View Full Version : Coatings for Inkjet Prints

David Luttmann
20-May-2005, 11:08
I print with an Epson 7600 on Hahnemuhle photorag for my B&W work. I've played with various coatings and sprays over the years to protect, enhance, and preserve these prints.

I'm just curious as to what all your experiences are with various coatings. I've seen some comments as to acrylic and spirit based lacquers as well as sprays that on are the market (which is what I've been using the most).

What have you found success with?

Steven Barall
20-May-2005, 16:06
I spoke to an art conservator who happens to also be a sort of well know artist in his own right about this same exact subject. He told me that the question is whether the coating will yellow over time. He says that there are coatings that advertise to be non-yellowing but his more than twenty years experience in this area have taught him that in real life they all yellow over time.

I have also recently spoken to a printer who printed a very large and well known show of photos here in NYC and I asked him about coatings as well. Those prints were all 40" by 60" Epson Ultra Chrome prints framed under UV absorbing plexiglass and the final selling price of the prints was about $18,000 per pair. He said that he would never think of using a coating mainly because he expects that the collectors are going to have the photos framed properly or stored properly, that is, out of UV and out of the weather.

If people are going to be handling the prints, like in a portfolio or as part of a display of some sort like in a trade show the coating will help you keep them clean. I have a portlofio of many loose prints that people can pass around and they are coated for that reason.

David Luttmann
20-May-2005, 16:14
Thanks Steven. I agree....the prints I'm referring to are ones that I have unmounted, and not behind glass. I'm just curious as to what other people are using. Maybe I'll find something I haven't thought of....like boat wax ;-)

Clayton Tume
20-May-2005, 18:30

excuse my ignorance but why do they need, quote "to protect, enhance, and preserve these prints."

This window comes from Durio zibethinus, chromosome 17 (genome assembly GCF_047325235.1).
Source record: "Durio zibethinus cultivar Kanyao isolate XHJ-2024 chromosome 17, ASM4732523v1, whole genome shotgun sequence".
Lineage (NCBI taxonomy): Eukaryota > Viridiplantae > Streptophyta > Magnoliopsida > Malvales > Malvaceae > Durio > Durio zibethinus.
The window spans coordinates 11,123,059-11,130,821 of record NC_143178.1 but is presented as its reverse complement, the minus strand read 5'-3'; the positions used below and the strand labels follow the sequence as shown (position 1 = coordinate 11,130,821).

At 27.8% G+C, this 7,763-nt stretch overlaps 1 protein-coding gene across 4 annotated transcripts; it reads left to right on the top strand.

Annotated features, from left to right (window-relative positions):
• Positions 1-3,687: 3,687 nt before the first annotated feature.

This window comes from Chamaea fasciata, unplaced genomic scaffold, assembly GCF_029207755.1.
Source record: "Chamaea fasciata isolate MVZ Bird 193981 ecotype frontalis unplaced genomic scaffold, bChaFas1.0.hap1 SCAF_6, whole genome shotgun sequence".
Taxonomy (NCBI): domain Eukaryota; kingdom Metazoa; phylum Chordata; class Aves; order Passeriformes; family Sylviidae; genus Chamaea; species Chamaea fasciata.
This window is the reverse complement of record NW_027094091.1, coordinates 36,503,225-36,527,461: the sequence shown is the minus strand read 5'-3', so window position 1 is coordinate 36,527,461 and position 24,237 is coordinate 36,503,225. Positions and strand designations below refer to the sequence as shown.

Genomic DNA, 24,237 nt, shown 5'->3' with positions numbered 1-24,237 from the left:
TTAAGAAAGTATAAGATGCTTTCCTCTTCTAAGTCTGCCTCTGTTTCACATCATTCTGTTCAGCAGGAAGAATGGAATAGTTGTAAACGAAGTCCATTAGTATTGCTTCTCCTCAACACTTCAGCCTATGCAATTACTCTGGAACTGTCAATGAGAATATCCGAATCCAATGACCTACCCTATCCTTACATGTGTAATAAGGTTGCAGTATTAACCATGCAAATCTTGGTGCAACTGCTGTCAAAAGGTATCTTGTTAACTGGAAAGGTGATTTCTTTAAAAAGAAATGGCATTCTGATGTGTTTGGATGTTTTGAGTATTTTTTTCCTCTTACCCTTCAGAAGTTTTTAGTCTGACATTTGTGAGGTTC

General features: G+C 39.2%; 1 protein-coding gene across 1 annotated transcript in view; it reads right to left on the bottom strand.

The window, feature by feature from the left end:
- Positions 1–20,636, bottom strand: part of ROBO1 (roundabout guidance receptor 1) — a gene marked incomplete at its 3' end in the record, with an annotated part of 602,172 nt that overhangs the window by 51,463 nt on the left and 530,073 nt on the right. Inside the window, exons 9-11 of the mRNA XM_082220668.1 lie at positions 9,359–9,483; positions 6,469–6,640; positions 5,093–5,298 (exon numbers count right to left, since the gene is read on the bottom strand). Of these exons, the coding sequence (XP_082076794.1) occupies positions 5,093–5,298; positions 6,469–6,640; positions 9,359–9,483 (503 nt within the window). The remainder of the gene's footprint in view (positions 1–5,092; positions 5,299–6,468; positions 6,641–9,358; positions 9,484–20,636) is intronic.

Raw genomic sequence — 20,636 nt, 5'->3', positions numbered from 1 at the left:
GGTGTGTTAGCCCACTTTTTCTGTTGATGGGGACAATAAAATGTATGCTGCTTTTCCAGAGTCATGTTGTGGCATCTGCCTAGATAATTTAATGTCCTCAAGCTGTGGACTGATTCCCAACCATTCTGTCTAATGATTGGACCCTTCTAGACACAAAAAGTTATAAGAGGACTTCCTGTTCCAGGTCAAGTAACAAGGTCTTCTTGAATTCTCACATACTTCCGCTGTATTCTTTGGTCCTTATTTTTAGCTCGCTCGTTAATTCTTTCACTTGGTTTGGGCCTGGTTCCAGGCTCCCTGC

My understanding although limited is the prints have at least a 200 year rating. Are you trying to push that out further?


David A. Goldfarb
20-May-2005, 18:44
I've seen these prints shipped, and they are really fragile, even when properly sleeved and packed. I think if they are going to be stored in flat files and viewed in the way that prints often are in galleries or shipped multiple times, as they are likely to be if they are really expected to last 200 years, they ought to be treated like pastels, and some sort of coating might not hurt. The ink may not fade in 200 years, but will it stay where it was originally sprayed with even normal careful handling?

21-May-2005, 14:49
I have also spoken with an art conservator. In discussion about the archival qualities of my platinum work I asked about the archival quality of inkjets that many artist are now working in. His answer was, " I refuse to use the term archival and inkjet in the same sentence." He went on to say, " Lay an inkjet and a platinum print side by side in the sun for a couple of weeks. Then do a comparison." He added, " Even under the best presenting conditions the work is still subject to UV light and the elements." I think you can ask five different experts about this and get five different opinions.

David Luttmann
21-May-2005, 18:16

How exactly do your response relate to my question?

Steve J Murray
22-May-2005, 09:37
Dan, if you haven't seen Livick's site yet, take a look. He covers the subject of coatings for inkjet prints extensively and does fade testing of various printers/papers/coatings.


David Luttmann
22-May-2005, 14:34
Thanks Steve. I missed his site in previous searches. Most of my printing is done on Photorag & coated. I guess I'll just have to be satisfied with 100+ years ;-)

Clayton Tume
22-May-2005, 16:14

that's a very interesting site, if you look here


he talks of Ultrachrome prints fading after 25 years.

Makes me wonder where the often quoted "200 years" came from?

Steve J Murray
23-May-2005, 08:01
I think some of the estimates of "200 years" come from Wilhelm's site. I believe he tests with low level floursecent and Livick tests with sunlight, and maintains that using sunlight is more realistic because many prints hang in mixed lighting. Coatings seem to double the fade resistance in some paper/ink combinations, though.